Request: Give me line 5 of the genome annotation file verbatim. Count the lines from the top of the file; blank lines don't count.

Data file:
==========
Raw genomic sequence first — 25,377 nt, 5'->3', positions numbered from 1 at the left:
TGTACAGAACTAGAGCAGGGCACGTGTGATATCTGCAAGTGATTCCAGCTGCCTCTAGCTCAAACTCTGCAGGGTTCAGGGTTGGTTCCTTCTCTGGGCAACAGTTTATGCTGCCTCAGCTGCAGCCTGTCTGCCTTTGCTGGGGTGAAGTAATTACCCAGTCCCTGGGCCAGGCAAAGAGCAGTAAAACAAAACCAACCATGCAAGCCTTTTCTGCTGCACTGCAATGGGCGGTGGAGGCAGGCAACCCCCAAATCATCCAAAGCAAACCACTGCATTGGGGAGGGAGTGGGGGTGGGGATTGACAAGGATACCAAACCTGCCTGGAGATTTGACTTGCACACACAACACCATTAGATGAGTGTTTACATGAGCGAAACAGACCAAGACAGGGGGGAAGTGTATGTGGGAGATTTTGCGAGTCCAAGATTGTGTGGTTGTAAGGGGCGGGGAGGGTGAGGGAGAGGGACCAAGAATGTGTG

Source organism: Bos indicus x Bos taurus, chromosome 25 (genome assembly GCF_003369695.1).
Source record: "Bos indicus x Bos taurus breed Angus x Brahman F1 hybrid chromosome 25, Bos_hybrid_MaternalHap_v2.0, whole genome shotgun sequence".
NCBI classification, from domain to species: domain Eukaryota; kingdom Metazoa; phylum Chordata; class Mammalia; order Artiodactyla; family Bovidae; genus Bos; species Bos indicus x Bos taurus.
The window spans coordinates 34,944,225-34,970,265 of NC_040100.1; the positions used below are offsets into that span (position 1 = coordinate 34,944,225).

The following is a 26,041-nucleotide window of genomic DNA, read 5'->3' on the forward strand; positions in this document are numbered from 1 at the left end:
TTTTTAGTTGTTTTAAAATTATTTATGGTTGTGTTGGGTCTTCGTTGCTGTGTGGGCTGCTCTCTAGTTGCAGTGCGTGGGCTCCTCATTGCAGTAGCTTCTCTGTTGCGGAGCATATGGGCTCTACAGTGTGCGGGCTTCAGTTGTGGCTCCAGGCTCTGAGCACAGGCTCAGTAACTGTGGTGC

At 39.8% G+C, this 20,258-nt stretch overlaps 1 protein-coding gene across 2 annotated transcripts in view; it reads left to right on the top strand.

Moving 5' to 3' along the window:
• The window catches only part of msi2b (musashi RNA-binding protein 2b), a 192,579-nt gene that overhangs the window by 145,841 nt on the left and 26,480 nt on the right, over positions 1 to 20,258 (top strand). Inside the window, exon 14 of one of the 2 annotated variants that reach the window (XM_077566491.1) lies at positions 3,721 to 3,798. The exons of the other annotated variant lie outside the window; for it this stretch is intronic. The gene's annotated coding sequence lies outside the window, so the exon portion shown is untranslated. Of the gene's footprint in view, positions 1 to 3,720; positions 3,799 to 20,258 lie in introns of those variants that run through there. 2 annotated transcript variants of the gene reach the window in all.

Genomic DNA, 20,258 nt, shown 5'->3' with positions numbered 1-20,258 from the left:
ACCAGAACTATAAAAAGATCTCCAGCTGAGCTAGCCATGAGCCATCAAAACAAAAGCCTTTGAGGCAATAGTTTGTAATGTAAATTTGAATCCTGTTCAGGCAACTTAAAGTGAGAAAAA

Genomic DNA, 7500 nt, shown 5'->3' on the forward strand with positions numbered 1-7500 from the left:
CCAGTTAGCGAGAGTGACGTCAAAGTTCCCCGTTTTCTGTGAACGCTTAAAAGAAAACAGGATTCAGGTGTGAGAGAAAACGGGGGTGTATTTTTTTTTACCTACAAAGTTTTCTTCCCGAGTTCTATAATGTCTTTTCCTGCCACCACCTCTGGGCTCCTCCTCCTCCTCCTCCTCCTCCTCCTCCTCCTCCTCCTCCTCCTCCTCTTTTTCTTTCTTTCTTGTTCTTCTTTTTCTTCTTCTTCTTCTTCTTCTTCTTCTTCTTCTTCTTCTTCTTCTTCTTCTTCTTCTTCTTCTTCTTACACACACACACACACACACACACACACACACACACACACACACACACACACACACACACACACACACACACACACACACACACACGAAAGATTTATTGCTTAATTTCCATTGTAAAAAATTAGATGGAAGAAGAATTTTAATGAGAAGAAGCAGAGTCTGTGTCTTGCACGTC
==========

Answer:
NCBI classification, from domain to species: domain Eukaryota; kingdom Metazoa; phylum Chordata; class Mammalia; order Artiodactyla; family Bovidae; genus Bos; species Bos indicus x Bos taurus.